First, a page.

Actor George Clooney attends the photocall of Money Monster during the 69th Annual Cannes Film Festival at Palais des Festivals in Cannes, France, on 12 May 2016.
CANNES, France - Donald Trump will never be elected US president, George Clooney said Thursday as his a new film tapping into the anger fueling the bombastic tycoon&39;s campaign premiered in Cannes.
"Money Monster", directed by Oscar-winning actress Jodie Foster, is a thundering indictment of casino capitalism starring Clooney as a Wall Street television pundit taken hostage live on air by an "ordinary Joe" who has lost everything on the stock market.
The thriller takes aim not just at the world of finance but also at reality television and rolling news.
Clooney said they had helped destroy real journalism, and blamed them for propelling populist politicians like Trump towards the White House.
"There is not going to be a President Donald Trump. That is not going to happen because fear is not going to drive our country," the actor told reporters at the Cannes Film Festival.
"We are not going to be scared of Muslims or immigrants or women. We are not actually afraid of anything."
Trump&39;s campaign has been driven by a string of incendiary comments on Muslims, immigration and women.
"Trump is a result of all the news programmes that don&39;t follow up and ask the questions," said Clooney, who plays a cynical cable news tipster who begins to question himself after a gun is held to his head.
"24 hour news doesn&39;t mean you get more news, you just get the same news more," he claimed.
"They can put up their ratings with an empty podium saying Donald Trump is about to speak rather than take 30 seconds and talk about refugees, the biggest crisis in the world," said Clooney, who has long campaigned to highlight migrants&39; plight.
"Would all of the corporations fall on their knees if we did actually inform people?" asked the actor who hosted big-ticket fundraisers for Hillary Clinton last month in her bid to win the Democratic nomination for November&39;s election.
"We have lost the ability to tell the truth and get to the facts," he claimed.
Impotent male rage
Foster, who made her first appearance at Cannes four decades ago when "Taxi Driver" won the Palme d&39;Or when she was 12, said the film keys into popular fury with the system.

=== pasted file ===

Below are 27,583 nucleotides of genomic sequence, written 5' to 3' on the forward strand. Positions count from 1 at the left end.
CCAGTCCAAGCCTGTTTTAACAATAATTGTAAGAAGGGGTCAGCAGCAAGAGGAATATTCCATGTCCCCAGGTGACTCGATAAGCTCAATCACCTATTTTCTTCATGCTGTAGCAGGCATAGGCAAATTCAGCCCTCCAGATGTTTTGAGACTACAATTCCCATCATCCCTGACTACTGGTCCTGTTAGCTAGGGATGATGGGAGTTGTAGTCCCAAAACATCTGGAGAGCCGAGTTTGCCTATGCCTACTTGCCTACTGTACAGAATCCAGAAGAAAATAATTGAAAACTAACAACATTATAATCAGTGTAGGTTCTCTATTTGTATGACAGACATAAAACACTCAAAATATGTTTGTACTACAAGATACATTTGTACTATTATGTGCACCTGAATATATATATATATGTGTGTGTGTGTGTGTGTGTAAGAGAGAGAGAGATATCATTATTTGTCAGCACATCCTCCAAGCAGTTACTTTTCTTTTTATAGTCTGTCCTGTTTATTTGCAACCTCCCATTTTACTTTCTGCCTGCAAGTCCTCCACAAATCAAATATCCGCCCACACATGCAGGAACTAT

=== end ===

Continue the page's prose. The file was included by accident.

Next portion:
The anger felt by the hostage-taker, played by British actor Jack O&39;Connell, is "a kind of rage that a lot of people feel about the abuses of technology, and the financial system and how they were left behind."
Asked if that meant the film backed Clinton&39;s rival for the Democratic ticket, Bernie Sanders, Foster said, "I&39;m not sure if that&39;s a Bernie issue, if anything that&39;s more of a Trump issue."
Foster said the American men she depicted were "struggling with their sense of failure".
"They look for acceptance from these strong women they have disappointed," she said. "They are looking for the values of celebrity and of money in order to give them meaning."
Foster said that "intelligent studio movies" like "Money Monster", which goes on general release this week, "are not being made anymore".
But she insisted the public wanted to see movies "that make them think and feel and don&39;t manipulate them".
As Clooney and co-star Julia Roberts prepared to walk the red carpet for the film&39;s gala premiere, producers in Cannes announced that they are making a feature-length documentary of Thomas Piketty&39;s bestselling critique of the global financial system, "Capital in the 21st Century".
Matthew Metcalfe, who was behind the hit documentaries "Beyond the Edge" and "McLaren", said the film would be closely based on the French economist&39;s tome, which has sold three million copies worldwide.
Foster&39;s "Money Monster" had a mixed reception from industry critics.
The Hollywood Reporter called it a "preppy, upright film", while Variety praised its suspense and humour, and said that despite some odd moments "somehow the film hangs together surprisingly well, thanks to on-point performances from Clooney and Roberts."